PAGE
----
Setting the scene
The formal start of negotiations around Britain’s withdrawal from the European Union – the triggering of Article 50 of the Lisbon Treaty – is a key staging point along the route to Brexit.
Prime minister Theresa May committed months ago to a date before the end of March 2017, so the equity markets have had plenty of time to price in its implications and the triggering of Article 50 itself on 29 March is likely to be something of a non-event, according to many commentators.
Indeed, Ian Forrest at the Share Centre suggests it’s quite possible that the markets ‘may see the triggering of Article 50 as a relatively good thing, as it means the formal process of negotiations can now start and the two-year countdown begins’.
However, the wider stage is fraught with huge uncertainties over the possible fallout once Article 50 is invoked. From the size of the UK’s exit payment to the row over a second referendum for Scotland – not to mention the likely hardline positions taken as negotiations over the terms of the divorce get under way – prospects for the coming two years and more of Brexit deal-making look anything but smooth.
Such uncertainty is seeping through into softening economic data for the UK. For example, February saw a marked fall in UK (PMI) manufacturing activity data after a strong December and January, despite other regions continuing to see upward momentum. Companies’ earnings growth also dropped back in January.
At the same time consumers are starting to feel the impact of rising inflation, now expected by the Bank of England to rise above 2% this spring. That’s also feeding through into a fall-off in consumer bullishness, as measured by data on confidence indicators, retail sales and consumer credit.
And that’s without looking beyond the UK’s shores to the implications of European elections and the threat of a rising tide of populism that could potentially break the European Union.
Against that, there are a number of more positive economic indicators globally: higher US growth, a stabilising Chinese economy, signs of improvement in Europe and Japan.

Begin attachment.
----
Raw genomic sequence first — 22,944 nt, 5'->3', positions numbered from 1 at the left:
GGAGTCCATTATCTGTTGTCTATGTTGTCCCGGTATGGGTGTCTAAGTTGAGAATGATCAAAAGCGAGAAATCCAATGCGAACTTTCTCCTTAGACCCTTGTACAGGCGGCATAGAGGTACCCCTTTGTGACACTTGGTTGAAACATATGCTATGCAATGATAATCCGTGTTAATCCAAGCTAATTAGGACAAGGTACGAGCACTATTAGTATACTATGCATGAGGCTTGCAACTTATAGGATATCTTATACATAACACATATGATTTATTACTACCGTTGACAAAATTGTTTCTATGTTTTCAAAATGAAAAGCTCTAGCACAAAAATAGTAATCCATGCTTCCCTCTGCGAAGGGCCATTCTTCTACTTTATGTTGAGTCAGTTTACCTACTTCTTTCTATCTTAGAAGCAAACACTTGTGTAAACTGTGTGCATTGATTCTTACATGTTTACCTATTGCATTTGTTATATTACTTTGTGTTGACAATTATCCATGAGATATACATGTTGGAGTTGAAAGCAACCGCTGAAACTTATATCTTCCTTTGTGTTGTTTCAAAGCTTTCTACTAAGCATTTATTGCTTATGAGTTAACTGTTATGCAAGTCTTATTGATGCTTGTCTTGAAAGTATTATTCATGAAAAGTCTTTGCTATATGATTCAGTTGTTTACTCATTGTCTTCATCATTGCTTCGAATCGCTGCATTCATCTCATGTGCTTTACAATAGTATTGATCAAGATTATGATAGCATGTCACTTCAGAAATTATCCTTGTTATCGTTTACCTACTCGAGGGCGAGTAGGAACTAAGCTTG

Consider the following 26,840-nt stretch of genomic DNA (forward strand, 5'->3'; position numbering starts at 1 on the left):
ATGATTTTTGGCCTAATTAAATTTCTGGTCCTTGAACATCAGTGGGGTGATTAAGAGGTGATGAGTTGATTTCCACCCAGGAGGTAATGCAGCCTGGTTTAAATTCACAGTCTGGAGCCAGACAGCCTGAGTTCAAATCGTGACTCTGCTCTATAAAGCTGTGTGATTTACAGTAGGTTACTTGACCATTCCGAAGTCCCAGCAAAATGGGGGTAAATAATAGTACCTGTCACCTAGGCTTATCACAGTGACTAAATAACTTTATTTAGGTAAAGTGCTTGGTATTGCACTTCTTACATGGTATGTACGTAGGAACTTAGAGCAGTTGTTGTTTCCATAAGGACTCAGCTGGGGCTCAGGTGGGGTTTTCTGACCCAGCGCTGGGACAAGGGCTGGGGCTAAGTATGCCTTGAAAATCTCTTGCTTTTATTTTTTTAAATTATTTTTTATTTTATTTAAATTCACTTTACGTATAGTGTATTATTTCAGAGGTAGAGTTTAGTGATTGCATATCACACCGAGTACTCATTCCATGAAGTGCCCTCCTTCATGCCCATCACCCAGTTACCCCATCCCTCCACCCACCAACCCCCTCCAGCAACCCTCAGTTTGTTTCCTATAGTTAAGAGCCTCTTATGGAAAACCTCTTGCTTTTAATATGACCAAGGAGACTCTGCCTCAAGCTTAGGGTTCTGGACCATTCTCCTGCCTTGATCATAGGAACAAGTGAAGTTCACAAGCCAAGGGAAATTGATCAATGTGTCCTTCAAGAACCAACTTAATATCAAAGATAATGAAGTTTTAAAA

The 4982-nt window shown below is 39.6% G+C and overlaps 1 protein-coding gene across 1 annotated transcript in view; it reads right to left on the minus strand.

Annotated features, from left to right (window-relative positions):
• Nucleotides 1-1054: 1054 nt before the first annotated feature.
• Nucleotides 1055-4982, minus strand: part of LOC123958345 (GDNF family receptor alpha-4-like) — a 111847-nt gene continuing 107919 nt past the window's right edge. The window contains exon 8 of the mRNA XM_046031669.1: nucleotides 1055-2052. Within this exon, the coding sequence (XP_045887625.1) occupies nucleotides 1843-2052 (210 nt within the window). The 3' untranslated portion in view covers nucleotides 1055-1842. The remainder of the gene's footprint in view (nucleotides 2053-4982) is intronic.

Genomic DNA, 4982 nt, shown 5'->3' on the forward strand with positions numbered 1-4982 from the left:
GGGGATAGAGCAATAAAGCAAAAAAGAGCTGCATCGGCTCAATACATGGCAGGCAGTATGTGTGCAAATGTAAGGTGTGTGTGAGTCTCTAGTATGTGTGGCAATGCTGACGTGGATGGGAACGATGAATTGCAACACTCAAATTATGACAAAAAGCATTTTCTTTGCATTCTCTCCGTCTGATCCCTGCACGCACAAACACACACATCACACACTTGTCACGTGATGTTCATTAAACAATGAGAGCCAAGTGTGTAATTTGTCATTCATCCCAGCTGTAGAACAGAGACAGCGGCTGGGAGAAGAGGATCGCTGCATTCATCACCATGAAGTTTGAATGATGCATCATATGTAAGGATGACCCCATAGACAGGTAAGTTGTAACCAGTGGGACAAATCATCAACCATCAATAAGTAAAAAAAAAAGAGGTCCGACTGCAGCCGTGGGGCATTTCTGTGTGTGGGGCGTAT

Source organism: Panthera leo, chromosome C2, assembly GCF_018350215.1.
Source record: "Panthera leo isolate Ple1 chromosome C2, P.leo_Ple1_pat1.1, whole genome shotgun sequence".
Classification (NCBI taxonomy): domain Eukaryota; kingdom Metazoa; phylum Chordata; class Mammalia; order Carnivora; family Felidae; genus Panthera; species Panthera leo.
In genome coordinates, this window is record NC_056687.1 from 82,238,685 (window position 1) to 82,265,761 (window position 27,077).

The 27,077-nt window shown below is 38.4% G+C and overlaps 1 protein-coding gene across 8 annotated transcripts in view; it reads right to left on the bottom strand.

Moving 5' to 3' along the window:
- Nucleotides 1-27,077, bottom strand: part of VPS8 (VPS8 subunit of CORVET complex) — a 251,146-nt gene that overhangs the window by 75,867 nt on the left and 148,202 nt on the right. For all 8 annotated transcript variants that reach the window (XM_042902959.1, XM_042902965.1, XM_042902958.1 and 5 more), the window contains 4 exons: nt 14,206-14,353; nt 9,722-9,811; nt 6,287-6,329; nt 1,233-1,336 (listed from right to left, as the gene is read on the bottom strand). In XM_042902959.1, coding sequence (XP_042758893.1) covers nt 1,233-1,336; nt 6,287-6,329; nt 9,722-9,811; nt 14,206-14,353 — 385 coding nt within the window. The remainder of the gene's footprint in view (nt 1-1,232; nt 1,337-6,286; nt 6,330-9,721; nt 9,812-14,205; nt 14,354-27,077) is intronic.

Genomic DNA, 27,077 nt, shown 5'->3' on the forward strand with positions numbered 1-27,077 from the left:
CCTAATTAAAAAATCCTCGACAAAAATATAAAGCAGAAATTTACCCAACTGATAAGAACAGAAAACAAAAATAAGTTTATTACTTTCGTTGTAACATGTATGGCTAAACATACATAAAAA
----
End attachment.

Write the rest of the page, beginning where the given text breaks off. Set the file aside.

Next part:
So what does it all mean for investors?
Until negotiations are actually being hammered out and we can assess the likelihood of a hard Brexit, it’s hard to say. But there are some pointers to bear in mind.
On the one hand, the bull run continues unabated. The FTSE 100 index is in record territory, at well over 7,400 at time of writing. Clearly investors are hanging on in there in the absence of obvious alternatives or a decisive reason to pull out of the markets.
Undoubtedly, the big fall guy is sterling. The pound has been taking the hits in terms of reactions to Brexit developments and it’s likely to remain the tool markets will use when it comes to expressing a view on how the Brexit negotiations are going and what triggering Article 50 will ultimately mean.
‘Sterling’s slide from $1.49 to barely $1.22 since the EU referendum vote has acted as a shock absorber for the UK economy, potentially helping exports become more competitive,’ says Russ Mould of broker AJBell.
The question is how much uncertainty has already been priced into sterling’s value. The trouble is that it’s very difficult to know how far current currency levels do take account of the enormous Brexit question mark hanging over the country.
Many analysts expect the coming months to see further falls, with a low of $1.15 predicted, for instance, by Kamal Sharma at Bank of America Merrill Lynch. But others, such as Capital Economics, believe it could fall further, perhaps as low as $1.05, as the likelihood of Britain exiting the EU without a deal in place gains traction.
So, as a starting point, which asset classes are most likely to prosper?
Fixed income: Although the traditional response to uncertainty has been to de-risk by buying bonds, it makes little sense in the current environment.
Ten-year gilts are still yielding only 1.25%, even after the sell-off from low near 0.5% last summer. That amounts to an investment loss in real terms if inflation is set to remain above 2% for the medium term, as the BoE predicts.
Equities: Unlike most bonds, stocks have the potential for inflation-beating growth and also higher dividend income payouts. Moreover, although the Brexit uncertainties hardly make for a climate of prosperity, there remain many fundamentally attractive, well-run businesses. Some are now expensive, but others are pretty cheap.
For canny stockpickers, the current politically driven dynamics provide interesting opportunities. Long-term investors may be able to pick up good investments to buy and hold, while traders can exploit short-term market movements on bad news or political tension – of which there’s likely to be plenty more.
So, on the assumption that the main consequence of Article 50 being triggered that can be identified at this stage is that sterling will likely weaken further, what routes are worth exploring?